Discover Graph Databases with Neo4j and PHP

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This entry is part 2 of 1 in the series Graph Databases in PHP with Neo4j

Graph Databases in PHP with Neo4j

  • Discover Graph Databases with Neo4j and PHP

In this post, we’ll be learning about Neo4j, the leading graph database, and ways to use it with PHP. In a followup post, we’ll be building a proper graph application powered by Silex.

Graph databases are now one of the core technologies of companies dealing with highly connected data.

Business graphs, social graphs, knowledge graphs, interest graphs and media graphs are frequently in the (technology) news – and for a reason. The graph model represents a very flexible way of handling relationships in your data, and graph databases provide fast and efficient storage, retrieval and querying for it.

Neo4j, the most popular graph database, has proven its ability to deal with massive amounts of highly connected data in many use-cases.

During the last GraphConnect conference, TomTom and Ebay’s Shuttle demonstrated the value a graph database adds to your company to, for instance, provide fantastic customer experiences or to enable complex route-map editing. Neo4j is developed and supported by Neo Technology – a startup which has grown into a well respected database company.

A short Introduction

For the newcomers, here is a short introduction to graph databases and Neo4j, apart from the theoretical glance we threw at it last year.

What is a Graph ?

A graph is a generic data structure, composed of of nodes (entities) connected by relationships. Sometimes, those are also called vertices and edges. In the property graph model, each node and relationship can be labeled and holds hold any number of properties describing it.

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Hi Christophe

Good articles

There is a missing arguments on a listing with create item with $parameters - should be:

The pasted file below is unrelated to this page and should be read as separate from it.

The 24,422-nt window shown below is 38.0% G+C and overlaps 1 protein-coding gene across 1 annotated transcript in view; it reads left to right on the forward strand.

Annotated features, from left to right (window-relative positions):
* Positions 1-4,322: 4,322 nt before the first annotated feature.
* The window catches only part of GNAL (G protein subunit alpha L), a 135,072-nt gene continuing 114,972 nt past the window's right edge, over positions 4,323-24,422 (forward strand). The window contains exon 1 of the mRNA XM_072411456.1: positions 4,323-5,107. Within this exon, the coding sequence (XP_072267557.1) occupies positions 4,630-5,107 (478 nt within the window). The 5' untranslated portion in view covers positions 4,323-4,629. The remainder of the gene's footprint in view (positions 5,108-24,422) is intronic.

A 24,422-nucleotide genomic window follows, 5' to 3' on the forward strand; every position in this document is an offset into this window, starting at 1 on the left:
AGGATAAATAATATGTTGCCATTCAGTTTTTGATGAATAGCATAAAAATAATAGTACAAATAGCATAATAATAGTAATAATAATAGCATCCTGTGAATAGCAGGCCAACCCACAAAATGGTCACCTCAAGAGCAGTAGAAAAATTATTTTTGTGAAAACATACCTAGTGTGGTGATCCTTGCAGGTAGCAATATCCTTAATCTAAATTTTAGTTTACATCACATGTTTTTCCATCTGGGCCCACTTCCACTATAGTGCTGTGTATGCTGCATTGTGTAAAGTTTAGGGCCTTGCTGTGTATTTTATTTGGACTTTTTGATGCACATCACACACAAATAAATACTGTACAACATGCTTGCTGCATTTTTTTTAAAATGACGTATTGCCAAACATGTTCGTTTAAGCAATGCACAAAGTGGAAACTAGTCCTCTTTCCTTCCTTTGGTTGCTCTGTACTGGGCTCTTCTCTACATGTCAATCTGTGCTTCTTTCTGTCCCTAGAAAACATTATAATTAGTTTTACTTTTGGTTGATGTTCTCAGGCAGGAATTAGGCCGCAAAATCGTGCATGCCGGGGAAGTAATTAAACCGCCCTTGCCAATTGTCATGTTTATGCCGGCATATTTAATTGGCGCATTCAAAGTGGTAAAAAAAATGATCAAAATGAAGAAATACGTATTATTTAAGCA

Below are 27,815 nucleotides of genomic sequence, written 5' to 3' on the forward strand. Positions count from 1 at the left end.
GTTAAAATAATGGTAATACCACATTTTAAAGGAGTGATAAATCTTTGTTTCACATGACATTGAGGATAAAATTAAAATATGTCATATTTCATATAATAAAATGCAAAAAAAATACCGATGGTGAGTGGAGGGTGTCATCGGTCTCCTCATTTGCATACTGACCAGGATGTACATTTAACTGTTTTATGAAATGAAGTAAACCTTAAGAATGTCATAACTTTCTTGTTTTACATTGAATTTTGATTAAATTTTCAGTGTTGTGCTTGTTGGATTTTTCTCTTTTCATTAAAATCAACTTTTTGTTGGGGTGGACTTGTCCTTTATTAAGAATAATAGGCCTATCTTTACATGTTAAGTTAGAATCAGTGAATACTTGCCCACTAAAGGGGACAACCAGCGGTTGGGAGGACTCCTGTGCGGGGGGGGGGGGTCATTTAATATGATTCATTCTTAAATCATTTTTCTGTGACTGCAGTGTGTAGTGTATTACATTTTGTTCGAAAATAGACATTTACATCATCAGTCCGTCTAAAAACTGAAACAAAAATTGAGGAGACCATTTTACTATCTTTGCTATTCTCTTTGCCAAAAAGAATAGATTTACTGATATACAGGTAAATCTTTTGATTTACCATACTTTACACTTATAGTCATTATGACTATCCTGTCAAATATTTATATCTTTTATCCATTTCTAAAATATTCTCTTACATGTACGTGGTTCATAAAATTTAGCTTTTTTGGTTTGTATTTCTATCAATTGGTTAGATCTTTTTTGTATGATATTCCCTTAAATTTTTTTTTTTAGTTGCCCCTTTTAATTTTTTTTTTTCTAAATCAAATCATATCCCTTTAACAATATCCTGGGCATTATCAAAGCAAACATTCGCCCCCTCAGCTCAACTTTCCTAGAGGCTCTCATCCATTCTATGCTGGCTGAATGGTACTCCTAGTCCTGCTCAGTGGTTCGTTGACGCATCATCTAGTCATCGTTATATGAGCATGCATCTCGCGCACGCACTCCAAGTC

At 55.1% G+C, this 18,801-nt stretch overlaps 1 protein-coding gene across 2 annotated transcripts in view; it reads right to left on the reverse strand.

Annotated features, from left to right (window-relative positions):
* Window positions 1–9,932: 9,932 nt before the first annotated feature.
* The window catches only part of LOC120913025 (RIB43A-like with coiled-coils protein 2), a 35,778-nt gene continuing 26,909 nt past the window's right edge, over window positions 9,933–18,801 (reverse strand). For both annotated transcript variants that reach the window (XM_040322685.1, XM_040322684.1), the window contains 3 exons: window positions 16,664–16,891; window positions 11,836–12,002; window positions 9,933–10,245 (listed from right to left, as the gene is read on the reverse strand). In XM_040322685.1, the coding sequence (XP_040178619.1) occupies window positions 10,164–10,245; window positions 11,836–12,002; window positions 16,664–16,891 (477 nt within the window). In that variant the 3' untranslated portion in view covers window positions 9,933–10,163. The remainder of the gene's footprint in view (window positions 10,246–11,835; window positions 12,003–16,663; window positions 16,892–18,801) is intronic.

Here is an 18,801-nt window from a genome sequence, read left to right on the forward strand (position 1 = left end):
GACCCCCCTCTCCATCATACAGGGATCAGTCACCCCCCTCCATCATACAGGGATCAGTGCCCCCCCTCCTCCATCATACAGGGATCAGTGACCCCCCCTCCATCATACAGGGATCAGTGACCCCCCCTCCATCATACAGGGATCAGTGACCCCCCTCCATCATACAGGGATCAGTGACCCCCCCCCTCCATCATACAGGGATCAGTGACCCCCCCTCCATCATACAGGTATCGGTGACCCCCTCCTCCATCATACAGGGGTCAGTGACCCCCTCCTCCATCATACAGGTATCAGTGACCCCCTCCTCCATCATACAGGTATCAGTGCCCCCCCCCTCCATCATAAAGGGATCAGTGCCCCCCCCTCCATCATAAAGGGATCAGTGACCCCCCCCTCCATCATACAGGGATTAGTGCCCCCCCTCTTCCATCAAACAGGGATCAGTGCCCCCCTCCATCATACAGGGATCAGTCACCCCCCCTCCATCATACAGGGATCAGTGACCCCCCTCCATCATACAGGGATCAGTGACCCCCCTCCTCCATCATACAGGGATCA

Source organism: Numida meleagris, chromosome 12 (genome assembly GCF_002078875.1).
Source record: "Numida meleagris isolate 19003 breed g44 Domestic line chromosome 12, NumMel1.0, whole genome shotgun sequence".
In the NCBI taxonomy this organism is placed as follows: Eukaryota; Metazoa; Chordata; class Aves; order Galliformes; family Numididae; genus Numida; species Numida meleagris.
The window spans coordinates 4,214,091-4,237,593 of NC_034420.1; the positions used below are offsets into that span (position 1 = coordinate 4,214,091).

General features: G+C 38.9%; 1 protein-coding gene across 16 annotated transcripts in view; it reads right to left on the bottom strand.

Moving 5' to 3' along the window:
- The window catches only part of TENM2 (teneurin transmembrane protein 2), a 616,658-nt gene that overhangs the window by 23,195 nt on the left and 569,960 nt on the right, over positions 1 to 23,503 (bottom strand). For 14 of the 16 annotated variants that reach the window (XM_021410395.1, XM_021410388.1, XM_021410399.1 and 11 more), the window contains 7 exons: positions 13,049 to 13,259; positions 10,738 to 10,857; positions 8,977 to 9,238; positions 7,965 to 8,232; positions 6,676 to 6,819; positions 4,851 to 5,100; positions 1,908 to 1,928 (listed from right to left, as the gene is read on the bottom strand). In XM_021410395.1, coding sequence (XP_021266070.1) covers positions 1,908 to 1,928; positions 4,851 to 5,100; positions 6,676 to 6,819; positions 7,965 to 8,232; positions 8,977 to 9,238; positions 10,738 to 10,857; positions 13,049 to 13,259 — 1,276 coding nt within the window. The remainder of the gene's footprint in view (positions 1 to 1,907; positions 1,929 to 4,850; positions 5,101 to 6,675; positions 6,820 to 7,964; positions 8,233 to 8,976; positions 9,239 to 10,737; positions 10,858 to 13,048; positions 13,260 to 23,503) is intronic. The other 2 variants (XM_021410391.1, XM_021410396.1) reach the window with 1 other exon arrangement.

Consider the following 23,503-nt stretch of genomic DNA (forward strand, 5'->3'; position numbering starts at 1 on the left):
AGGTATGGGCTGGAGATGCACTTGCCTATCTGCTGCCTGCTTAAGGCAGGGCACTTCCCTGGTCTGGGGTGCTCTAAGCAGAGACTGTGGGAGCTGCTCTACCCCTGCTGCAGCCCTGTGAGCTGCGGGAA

$query = 'CREATE (user:User {name: {name} }) RETURN user';
$parameters = array('name' => 'Maxime');
$client->sendCypherQuery($query, $parameters);

Thanks, fixed!

Thank you @duythien

Good catch. Thanks.

Also worth pointing out that other types of graph database exist, for example those that follow the Resource Description Framework (RDF) model, commonly known as Triple/Quad stores.

They have the benefit of a W3C standard query language behind them (SPARQL[1]), a defined RESTful protocol[2] and quite a few databases available, both open source and commercial, that have some benefits over Neo4J - for example the ability to scale out with a shared nothing architecture (MarkLogic, Virtuoso Cluster Edition and 4Store).

It all depends on your workload, of course, and for some people the RDF model won’t provide all they need, however, it’s a powerful model and worth exploring if you’re thinking of using a graph database in an upcoming project.


I’d love it if you could write a simplified explanation on these not unlike this one, to introduce people to these concepts in a manner less convoluted than typical W3 specs tend to be. This post will have a part 2 in which we’ll be building a friend-recommendations powered Silex app, so showing such approaches from different angles with different technologies would be priceless. Let me know if you’re interested or know someone who is.

Sure, I’d be happy to do that. I agree, the W3C specs can be a bit impenetrable, but the basic concepts behind RDF are quite simple when explained well.

Excellent! Do get in touch via and we’ll discuss further!

Of course there exist multiple graph databases, like there exist multiple sql databases or key-value stores.

RDF is in my opinion a subset of the possibilities a graph database can offer.
There are SPARQL plugins for Neo4j and many tutorials on the internet about it.

Now as mentioned by Bruno, the goal of the article is to go deeper with a simple demo application providing social network features and timelines.

Hi, thanks for the great introduction !

I don’t know anything about Cypher, but shouldn’t $params here :

$query = 'MATCH (user1:User {name:{name1}}), (user2:User {name:{name2}}) CREATE (user1)-[:FOLLOWS]->(user2)';
$params = ['user1' => 'Kenneth', 'user2' => 'Maxime'];
$client->sendCypherQuery($query, $params);

be like :

$params = ['name1' => 'Kenneth', 'name2' => 'Maxime'];


I wouldn’t say subset per se, more tangential.

Looking at experiences with the SPARQL plugin for Neo4J it’s much slower than a dedicated RDF Triple Store.

The other niceities you get with the RDF model is identifying everything with a URI, making the merging of datasets trivial (in the best case), and formal ontologies which provide various predefined models for building your data, e.g. FOAF, Dublin Core Terms, SIOC etc.

Great article @ikwattro

Hi jhuet,

Thanks for reading the article. No the parameters are name1 and name2.

Parameters in Cypher are enclosed in {} , while user1 and user2 here are node identifiers.

Thank you

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